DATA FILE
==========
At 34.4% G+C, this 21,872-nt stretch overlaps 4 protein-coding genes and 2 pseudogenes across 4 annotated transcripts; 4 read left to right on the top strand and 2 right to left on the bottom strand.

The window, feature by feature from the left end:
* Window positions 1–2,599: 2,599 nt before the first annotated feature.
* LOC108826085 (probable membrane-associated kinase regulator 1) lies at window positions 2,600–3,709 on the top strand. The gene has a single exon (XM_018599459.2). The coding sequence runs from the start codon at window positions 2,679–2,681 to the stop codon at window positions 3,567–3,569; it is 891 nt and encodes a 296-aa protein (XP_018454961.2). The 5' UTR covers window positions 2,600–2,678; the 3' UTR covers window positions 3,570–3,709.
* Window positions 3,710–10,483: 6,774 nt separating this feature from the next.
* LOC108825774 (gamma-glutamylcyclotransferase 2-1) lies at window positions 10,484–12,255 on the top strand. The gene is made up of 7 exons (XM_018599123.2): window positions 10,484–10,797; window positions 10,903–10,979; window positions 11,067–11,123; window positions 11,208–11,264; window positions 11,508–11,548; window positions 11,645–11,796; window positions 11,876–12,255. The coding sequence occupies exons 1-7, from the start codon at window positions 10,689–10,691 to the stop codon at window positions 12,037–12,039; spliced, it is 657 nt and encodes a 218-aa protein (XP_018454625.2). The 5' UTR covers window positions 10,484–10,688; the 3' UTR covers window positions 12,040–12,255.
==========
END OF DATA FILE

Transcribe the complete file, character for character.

At 34.4% G+C, this 21,872-nt stretch overlaps 4 protein-coding genes and 2 pseudogenes across 4 annotated transcripts; 4 read left to right on the top strand and 2 right to left on the bottom strand.

The window, feature by feature from the left end:
* Window positions 1–2,599: 2,599 nt before the first annotated feature.
* LOC108826085 (probable membrane-associated kinase regulator 1) lies at window positions 2,600–3,709 on the top strand. The gene has a single exon (XM_018599459.2). The coding sequence runs from the start codon at window positions 2,679–2,681 to the stop codon at window positions 3,567–3,569; it is 891 nt and encodes a 296-aa protein (XP_018454961.2). The 5' UTR covers window positions 2,600–2,678; the 3' UTR covers window positions 3,570–3,709.
* Window positions 3,710–10,483: 6,774 nt separating this feature from the next.
* LOC108825774 (gamma-glutamylcyclotransferase 2-1) lies at window positions 10,484–12,255 on the top strand. The gene is made up of 7 exons (XM_018599123.2): window positions 10,484–10,797; window positions 10,903–10,979; window positions 11,067–11,123; window positions 11,208–11,264; window positions 11,508–11,548; window positions 11,645–11,796; window positions 11,876–12,255. The coding sequence occupies exons 1-7, from the start codon at window positions 10,689–10,691 to the stop codon at window positions 12,037–12,039; spliced, it is 657 nt and encodes a 218-aa protein (XP_018454625.2). The 5' UTR covers window positions 10,484–10,688; the 3' UTR covers window positions 12,040–12,255.